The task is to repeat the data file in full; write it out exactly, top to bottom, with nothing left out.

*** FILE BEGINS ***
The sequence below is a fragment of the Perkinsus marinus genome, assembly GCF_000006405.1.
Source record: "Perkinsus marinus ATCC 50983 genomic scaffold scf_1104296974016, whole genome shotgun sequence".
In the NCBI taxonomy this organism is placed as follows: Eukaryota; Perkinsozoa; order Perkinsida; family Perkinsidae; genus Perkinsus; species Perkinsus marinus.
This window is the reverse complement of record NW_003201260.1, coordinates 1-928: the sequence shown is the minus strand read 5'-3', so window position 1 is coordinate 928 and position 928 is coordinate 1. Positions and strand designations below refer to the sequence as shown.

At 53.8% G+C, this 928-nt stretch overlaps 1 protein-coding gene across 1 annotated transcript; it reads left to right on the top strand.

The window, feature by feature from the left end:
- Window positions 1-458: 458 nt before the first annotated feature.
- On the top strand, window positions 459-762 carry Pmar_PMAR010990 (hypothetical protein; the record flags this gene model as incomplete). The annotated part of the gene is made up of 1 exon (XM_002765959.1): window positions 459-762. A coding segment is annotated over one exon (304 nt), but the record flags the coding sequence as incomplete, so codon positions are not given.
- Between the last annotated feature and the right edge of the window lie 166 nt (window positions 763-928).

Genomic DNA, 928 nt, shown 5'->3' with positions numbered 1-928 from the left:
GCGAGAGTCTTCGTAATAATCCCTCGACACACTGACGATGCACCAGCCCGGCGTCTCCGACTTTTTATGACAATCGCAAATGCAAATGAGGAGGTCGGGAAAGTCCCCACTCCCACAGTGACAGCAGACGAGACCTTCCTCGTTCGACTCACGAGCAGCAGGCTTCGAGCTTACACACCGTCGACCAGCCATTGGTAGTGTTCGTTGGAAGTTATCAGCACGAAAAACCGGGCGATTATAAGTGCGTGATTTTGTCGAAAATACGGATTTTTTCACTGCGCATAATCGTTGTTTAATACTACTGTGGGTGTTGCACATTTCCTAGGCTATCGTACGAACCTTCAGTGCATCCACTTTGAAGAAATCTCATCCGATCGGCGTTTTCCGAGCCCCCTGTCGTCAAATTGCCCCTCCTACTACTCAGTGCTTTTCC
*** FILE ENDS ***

The sequence below is a fragment of the Perkinsus marinus genome, assembly GCF_000006405.1.
Source record: "Perkinsus marinus ATCC 50983 genomic scaffold scf_1104296974016, whole genome shotgun sequence".
In the NCBI taxonomy this organism is placed as follows: Eukaryota; Perkinsozoa; order Perkinsida; family Perkinsidae; genus Perkinsus; species Perkinsus marinus.
This window is the reverse complement of record NW_003201260.1, coordinates 1-928: the sequence shown is the minus strand read 5'-3', so window position 1 is coordinate 928 and position 928 is coordinate 1. Positions and strand designations below refer to the sequence as shown.

At 53.8% G+C, this 928-nt stretch overlaps 1 protein-coding gene across 1 annotated transcript; it reads left to right on the top strand.

The window, feature by feature from the left end:
- Window positions 1-458: 458 nt before the first annotated feature.
- On the top strand, window positions 459-762 carry Pmar_PMAR010990 (hypothetical protein; the record flags this gene model as incomplete). The annotated part of the gene is made up of 1 exon (XM_002765959.1): window positions 459-762. A coding segment is annotated over one exon (304 nt), but the record flags the coding sequence as incomplete, so codon positions are not given.
- Between the last annotated feature and the right edge of the window lie 166 nt (window positions 763-928).

Genomic DNA, 928 nt, shown 5'->3' with positions numbered 1-928 from the left:
GCGAGAGTCTTCGTAATAATCCCTCGACACACTGACGATGCACCAGCCCGGCGTCTCCGACTTTTTATGACAATCGCAAATGCAAATGAGGAGGTCGGGAAAGTCCCCACTCCCACAGTGACAGCAGACGAGACCTTCCTCGTTCGACTCACGAGCAGCAGGCTTCGAGCTTACACACCGTCGACCAGCCATTGGTAGTGTTCGTTGGAAGTTATCAGCACGAAAAACCGGGCGATTATAAGTGCGTGATTTTGTCGAAAATACGGATTTTTTCACTGCGCATAATCGTTGTTTAATACTACTGTGGGTGTTGCACATTTCCTAGGCTATCGTACGAACCTTCAGTGCATCCACTTTGAAGAAATCTCATCCGATCGGCGTTTTCCGAGCCCCCTGTCGTCAAATTGCCCCTCCTACTACTCAGTGCTTTTCC